Autographing: A

Autographing inside Hammons Field is very easy regardless if it’s the visiting team or the home team. Each night at Hammons Field, several players are stationed at the gate entrances to greet fans and sign autographs, as the gates open. Players are sometimes available by the home dugout on the first base side before and after the game, and are available to sign as time permits. This perk is usually only offered to season ticket holders or one or two days a year at most stadiums I have visited.

The best place and only place you need to be for the visiting team is on the 1st Row of Section N along the 3rd base dugout box area to the far left. The visiting team has to walk down a long corridor into the stadium from their locker room. This does not give any of the visiting players the impropriety to avoid you. You can graph either side of the corridor but you have more room along the dugout box area then in the grass berm area. If you missed one of the visiting teams’ bullpen players, you have easy access to them along the outfield concourse from their bullpen. It is elevated but very easy to toss a ball to the players for them to sign. For the Cardinals, you have access to the players on either side of the dugout. The Cardinals bullpen is located to the right side of the dugout boxes along the 1st base sideline. It doesn't get any easier then this.

Baseball Atmosphere: A

You do not need to be reminded that you are at a baseball game and you can quickly forget that you are attending a minor league baseball with the fans sporting Cardinal red. You could tell for the most part that the fans were there to see the Cardinals of the future and to enjoy a baseball game. For a Thursday night crowd, it was packed. I did not really get to watch a lot of the in between inning activities because I was exploring the stadium.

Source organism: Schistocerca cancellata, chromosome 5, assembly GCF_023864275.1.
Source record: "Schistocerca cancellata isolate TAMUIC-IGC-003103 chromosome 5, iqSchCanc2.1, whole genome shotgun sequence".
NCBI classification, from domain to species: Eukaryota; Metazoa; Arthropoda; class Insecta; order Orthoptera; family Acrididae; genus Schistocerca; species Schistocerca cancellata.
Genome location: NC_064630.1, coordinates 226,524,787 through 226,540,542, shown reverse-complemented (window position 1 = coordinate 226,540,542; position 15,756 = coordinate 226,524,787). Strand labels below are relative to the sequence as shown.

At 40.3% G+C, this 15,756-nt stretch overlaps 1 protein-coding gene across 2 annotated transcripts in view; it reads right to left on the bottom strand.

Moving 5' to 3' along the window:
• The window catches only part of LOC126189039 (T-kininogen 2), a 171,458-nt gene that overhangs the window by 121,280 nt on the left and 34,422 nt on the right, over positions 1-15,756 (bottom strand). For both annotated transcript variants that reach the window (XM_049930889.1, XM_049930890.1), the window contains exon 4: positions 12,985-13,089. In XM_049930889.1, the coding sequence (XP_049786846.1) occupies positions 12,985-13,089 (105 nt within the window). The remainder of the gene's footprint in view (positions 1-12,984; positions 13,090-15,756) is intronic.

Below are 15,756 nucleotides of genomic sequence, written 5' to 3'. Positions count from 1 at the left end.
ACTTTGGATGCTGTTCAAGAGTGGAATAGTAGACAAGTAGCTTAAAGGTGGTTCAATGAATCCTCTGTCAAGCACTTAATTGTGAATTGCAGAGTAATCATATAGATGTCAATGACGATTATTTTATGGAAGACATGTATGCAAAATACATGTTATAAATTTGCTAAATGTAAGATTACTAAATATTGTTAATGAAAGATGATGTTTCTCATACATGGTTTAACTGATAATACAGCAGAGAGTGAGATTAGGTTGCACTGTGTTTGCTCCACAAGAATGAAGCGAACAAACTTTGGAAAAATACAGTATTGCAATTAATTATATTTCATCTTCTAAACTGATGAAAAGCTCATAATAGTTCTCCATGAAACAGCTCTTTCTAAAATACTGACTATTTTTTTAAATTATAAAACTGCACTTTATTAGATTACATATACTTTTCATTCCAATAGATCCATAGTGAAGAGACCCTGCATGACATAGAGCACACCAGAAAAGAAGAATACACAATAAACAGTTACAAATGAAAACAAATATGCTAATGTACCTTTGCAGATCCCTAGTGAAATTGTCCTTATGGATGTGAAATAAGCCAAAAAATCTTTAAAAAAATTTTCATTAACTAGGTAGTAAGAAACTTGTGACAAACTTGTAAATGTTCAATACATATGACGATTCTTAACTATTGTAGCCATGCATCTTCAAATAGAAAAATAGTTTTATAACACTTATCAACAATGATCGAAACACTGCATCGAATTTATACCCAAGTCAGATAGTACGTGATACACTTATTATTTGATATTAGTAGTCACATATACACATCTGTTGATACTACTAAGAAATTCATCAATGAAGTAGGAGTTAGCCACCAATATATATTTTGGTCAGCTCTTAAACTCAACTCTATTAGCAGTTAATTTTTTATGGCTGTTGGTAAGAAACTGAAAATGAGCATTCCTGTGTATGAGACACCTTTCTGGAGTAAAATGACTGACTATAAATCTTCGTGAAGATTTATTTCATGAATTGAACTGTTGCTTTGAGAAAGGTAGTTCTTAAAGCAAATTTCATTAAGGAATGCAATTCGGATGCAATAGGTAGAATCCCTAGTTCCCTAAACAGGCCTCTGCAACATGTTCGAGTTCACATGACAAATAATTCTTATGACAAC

Pricing: D

Ticket prices range from $6 to $23.50 depending on your seat location. The $23.50 ticket is for the Redbird Roost which is a special section that features an all you can eat menu that features no beer. I choose the $6.00 ticket which was for general admission. I was told that this ticket was for seating in the grass berms in the outfield and for the bleacher sections located in certain areas throughout the stadium. I sat on the bleacher behind home plate and thought the view was no different then the $11.00 seats five yards in front of me. I choose to park in the Holiday Inn Express parking lot across the street for free. $7.00 for parking is absurd. I got a pretzel for $3.50 and a bottled Diet Coke for $2.50. I could see how attending a game for a family of four could get very expensive for the family on a budget.

Overall, this was an easy stadium to review because there was very little to complain about and I only got to explore the stadium for about five innings. For those thinking about a road trip to Hammons Field, it is a must. Just do not pay for parking!